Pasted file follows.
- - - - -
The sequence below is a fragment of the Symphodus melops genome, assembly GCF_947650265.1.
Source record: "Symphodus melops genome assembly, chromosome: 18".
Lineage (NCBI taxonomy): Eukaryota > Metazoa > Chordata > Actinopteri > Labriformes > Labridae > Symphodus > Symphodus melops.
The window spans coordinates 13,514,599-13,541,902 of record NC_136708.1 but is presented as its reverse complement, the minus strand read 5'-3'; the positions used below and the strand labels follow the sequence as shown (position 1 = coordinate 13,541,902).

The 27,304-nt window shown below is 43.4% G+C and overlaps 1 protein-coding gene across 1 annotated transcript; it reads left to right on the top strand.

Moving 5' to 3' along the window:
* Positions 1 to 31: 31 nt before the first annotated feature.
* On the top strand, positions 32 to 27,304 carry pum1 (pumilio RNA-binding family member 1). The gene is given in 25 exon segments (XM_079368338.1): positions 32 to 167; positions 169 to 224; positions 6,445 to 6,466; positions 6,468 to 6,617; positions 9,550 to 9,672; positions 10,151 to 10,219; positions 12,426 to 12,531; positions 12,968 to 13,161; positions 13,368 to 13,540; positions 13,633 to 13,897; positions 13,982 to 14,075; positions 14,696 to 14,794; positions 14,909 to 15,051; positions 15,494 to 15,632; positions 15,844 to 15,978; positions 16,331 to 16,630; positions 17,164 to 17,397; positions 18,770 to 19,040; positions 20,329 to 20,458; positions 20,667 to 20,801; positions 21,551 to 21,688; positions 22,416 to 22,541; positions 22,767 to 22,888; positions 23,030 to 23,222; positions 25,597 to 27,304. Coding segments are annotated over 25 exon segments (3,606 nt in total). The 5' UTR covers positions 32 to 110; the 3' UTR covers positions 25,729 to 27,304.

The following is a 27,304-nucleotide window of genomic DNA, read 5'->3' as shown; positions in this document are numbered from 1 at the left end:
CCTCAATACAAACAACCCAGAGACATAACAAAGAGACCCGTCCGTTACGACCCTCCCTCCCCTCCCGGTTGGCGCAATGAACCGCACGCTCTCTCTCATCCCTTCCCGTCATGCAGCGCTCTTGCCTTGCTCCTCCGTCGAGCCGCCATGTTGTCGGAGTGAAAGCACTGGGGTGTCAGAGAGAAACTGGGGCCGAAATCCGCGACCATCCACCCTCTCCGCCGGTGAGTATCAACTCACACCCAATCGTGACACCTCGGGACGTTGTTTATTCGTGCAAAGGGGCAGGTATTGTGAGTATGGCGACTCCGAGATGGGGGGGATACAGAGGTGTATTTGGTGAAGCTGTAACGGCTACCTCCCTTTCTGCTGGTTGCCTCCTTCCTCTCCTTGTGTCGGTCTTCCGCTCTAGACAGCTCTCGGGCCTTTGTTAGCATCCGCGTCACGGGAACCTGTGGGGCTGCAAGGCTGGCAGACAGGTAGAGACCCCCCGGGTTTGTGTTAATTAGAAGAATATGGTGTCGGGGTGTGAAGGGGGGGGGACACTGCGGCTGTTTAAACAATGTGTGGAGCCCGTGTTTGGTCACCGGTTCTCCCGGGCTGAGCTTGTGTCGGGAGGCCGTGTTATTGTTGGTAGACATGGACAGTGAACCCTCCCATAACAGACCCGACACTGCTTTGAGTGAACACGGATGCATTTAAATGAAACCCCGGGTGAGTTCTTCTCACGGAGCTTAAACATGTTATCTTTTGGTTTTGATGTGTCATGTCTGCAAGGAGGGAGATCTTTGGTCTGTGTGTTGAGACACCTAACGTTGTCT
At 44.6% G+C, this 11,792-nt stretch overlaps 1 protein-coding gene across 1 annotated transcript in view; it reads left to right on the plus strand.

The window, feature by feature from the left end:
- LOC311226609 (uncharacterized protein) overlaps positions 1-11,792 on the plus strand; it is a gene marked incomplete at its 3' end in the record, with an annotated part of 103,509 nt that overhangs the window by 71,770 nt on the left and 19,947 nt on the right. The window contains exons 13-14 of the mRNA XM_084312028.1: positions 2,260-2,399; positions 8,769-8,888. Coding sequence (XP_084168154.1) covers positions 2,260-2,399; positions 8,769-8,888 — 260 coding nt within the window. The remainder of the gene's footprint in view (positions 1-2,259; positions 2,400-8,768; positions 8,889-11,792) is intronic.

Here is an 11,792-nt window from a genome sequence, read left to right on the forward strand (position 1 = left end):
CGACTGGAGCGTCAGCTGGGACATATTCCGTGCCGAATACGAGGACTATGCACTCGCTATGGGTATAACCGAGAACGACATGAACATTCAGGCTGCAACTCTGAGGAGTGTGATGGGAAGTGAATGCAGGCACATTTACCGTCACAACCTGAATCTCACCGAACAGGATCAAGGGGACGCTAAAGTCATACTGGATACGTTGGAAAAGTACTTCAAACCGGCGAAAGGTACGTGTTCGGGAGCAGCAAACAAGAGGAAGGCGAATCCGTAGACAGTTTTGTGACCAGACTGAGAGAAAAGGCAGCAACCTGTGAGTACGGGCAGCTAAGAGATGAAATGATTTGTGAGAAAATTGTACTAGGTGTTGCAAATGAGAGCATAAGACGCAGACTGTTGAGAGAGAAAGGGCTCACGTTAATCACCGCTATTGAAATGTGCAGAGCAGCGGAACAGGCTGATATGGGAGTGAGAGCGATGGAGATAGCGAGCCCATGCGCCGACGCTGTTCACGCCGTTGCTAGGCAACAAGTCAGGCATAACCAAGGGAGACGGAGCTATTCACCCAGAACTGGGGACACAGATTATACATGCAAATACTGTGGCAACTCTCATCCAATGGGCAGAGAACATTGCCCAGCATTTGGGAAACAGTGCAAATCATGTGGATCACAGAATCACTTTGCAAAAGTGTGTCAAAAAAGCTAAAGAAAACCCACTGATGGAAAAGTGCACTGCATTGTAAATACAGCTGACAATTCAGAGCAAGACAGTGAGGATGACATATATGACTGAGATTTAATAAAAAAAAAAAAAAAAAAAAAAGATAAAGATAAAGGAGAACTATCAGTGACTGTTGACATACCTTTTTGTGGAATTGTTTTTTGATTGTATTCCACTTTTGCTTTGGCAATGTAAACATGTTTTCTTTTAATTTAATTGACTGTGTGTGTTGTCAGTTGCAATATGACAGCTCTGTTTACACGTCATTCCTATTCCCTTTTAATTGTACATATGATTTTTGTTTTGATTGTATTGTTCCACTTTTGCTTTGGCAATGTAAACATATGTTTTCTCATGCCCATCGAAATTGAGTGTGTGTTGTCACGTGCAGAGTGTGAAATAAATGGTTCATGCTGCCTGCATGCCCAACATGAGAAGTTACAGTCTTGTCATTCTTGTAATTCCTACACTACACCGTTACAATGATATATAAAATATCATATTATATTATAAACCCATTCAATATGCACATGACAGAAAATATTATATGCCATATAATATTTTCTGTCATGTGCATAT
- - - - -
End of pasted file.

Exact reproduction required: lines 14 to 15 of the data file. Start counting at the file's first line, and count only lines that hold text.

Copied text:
Here is an 11,792-nt window from a genome sequence, read left to right on the forward strand (position 1 = left end):
CGACTGGAGCGTCAGCTGGGACATATTCCGTGCCGAATACGAGGACTATGCACTCGCTATGGGTATAACCGAGAACGACATGAACATTCAGGCTGCAACTCTGAGGAGTGTGATGGGAAGTGAATGCAGGCACATTTACCGTCACAACCTGAATCTCACCGAACAGGATCAAGGGGACGCTAAAGTCATACTGGATACGTTGGAAAAGTACTTCAAACCGGCGAAAGGTACGTGTTCGGGAGCAGCAAACAAGAGGAAGGCGAATCCGTAGACAGTTTTGTGACCAGACTGAGAGAAAAGGCAGCAACCTGTGAGTACGGGCAGCTAAGAGATGAAATGATTTGTGAGAAAATTGTACTAGGTGTTGCAAATGAGAGCATAAGACGCAGACTGTTGAGAGAGAAAGGGCTCACGTTAATCACCGCTATTGAAATGTGCAGAGCAGCGGAACAGGCTGATATGGGAGTGAGAGCGATGGAGATAGCGAGCCCATGCGCCGACGCTGTTCACGCCGTTGCTAGGCAACAAGTCAGGCATAACCAAGGGAGACGGAGCTATTCACCCAGAACTGGGGACACAGATTATACATGCAAATACTGTGGCAACTCTCATCCAATGGGCAGAGAACATTGCCCAGCATTTGGGAAACAGTGCAAATCATGTGGATCACAGAATCACTTTGCAAAAGTGTGTCAAAAAAGCTAAAGAAAACCCACTGATGGAAAAGTGCACTGCATTGTAAATACAGCTGACAATTCAGAGCAAGACAGTGAGGATGACATATATGACTGAGATTTAATAAAAAAAAAAAAAAAAAAAAAAGATAAAGATAAAGGAGAACTATCAGTGACTGTTGACATACCTTTTTGTGGAATTGTTTTTTGATTGTATTCCACTTTTGCTTTGGCAATGTAAACATGTTTTCTTTTAATTTAATTGACTGTGTGTGTTGTCAGTTGCAATATGACAGCTCTGTTTACACGTCATTCCTATTCCCTTTTAATTGTACATATGATTTTTGTTTTGATTGTATTGTTCCACTTTTGCTTTGGCAATGTAAACATATGTTTTCTCATGCCCATCGAAATTGAGTGTGTGTTGTCACGTGCAGAGTGTGAAATAAATGGTTCATGCTGCCTGCATGCCCAACATGAGAAGTTACAGTCTTGTCATTCTTGTAATTCCTACACTACACCGTTACAATGATATATAAAATATCATATTATATTATAAACCCATTCAATATGCACATGACAGAAAATATTATATGCCATATAATATTTTCTGTCATGTGCATAT